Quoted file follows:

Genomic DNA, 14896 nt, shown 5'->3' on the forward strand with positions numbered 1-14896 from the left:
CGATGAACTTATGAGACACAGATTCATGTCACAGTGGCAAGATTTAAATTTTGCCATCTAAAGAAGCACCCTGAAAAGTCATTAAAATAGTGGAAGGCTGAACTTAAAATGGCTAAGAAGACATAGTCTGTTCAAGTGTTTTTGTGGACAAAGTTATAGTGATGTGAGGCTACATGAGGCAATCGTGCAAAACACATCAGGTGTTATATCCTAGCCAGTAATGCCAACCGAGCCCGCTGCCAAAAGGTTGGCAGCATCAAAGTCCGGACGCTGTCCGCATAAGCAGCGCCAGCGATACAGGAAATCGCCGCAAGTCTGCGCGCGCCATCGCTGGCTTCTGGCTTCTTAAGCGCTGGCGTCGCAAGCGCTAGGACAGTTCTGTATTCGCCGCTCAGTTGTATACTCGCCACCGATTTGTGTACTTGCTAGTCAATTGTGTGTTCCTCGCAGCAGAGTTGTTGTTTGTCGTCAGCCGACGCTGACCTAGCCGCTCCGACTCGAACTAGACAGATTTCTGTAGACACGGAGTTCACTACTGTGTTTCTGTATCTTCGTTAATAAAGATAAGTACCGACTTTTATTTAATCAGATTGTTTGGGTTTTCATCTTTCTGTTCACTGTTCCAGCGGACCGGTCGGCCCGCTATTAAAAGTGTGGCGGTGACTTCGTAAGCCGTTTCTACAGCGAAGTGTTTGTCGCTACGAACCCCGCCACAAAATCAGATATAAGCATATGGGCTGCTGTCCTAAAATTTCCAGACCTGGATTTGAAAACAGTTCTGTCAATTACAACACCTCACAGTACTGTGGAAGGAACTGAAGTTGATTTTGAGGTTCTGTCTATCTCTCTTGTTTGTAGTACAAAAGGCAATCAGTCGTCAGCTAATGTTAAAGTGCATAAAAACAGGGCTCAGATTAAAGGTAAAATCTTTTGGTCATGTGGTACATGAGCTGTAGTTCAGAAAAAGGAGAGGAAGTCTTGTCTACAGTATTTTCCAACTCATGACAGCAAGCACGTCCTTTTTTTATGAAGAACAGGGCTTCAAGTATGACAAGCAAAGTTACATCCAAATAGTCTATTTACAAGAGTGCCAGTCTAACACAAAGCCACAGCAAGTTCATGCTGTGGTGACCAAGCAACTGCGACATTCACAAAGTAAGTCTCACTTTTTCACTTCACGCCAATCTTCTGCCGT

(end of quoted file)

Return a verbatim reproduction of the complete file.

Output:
Genomic DNA, 14896 nt, shown 5'->3' on the forward strand with positions numbered 1-14896 from the left:
CGATGAACTTATGAGACACAGATTCATGTCACAGTGGCAAGATTTAAATTTTGCCATCTAAAGAAGCACCCTGAAAAGTCATTAAAATAGTGGAAGGCTGAACTTAAAATGGCTAAGAAGACATAGTCTGTTCAAGTGTTTTTGTGGACAAAGTTATAGTGATGTGAGGCTACATGAGGCAATCGTGCAAAACACATCAGGTGTTATATCCTAGCCAGTAATGCCAACCGAGCCCGCTGCCAAAAGGTTGGCAGCATCAAAGTCCGGACGCTGTCCGCATAAGCAGCGCCAGCGATACAGGAAATCGCCGCAAGTCTGCGCGCGCCATCGCTGGCTTCTGGCTTCTTAAGCGCTGGCGTCGCAAGCGCTAGGACAGTTCTGTATTCGCCGCTCAGTTGTATACTCGCCACCGATTTGTGTACTTGCTAGTCAATTGTGTGTTCCTCGCAGCAGAGTTGTTGTTTGTCGTCAGCCGACGCTGACCTAGCCGCTCCGACTCGAACTAGACAGATTTCTGTAGACACGGAGTTCACTACTGTGTTTCTGTATCTTCGTTAATAAAGATAAGTACCGACTTTTATTTAATCAGATTGTTTGGGTTTTCATCTTTCTGTTCACTGTTCCAGCGGACCGGTCGGCCCGCTATTAAAAGTGTGGCGGTGACTTCGTAAGCCGTTTCTACAGCGAAGTGTTTGTCGCTACGAACCCCGCCACAAAATCAGATATAAGCATATGGGCTGCTGTCCTAAAATTTCCAGACCTGGATTTGAAAACAGTTCTGTCAATTACAACACCTCACAGTACTGTGGAAGGAACTGAAGTTGATTTTGAGGTTCTGTCTATCTCTCTTGTTTGTAGTACAAAAGGCAATCAGTCGTCAGCTAATGTTAAAGTGCATAAAAACAGGGCTCAGATTAAAGGTAAAATCTTTTGGTCATGTGGTACATGAGCTGTAGTTCAGAAAAAGGAGAGGAAGTCTTGTCTACAGTATTTTCCAACTCATGACAGCAAGCACGTCCTTTTTTTATGAAGAACAGGGCTTCAAGTATGACAAGCAAAGTTACATCCAAATAGTCTATTTACAAGAGTGCCAGTCTAACACAAAGCCACAGCAAGTTCATGCTGTGGTGACCAAGCAACTGCGACATTCACAAAGTAAGTCTCACTTTTTCACTTCACGCCAATCTTCTGCCGT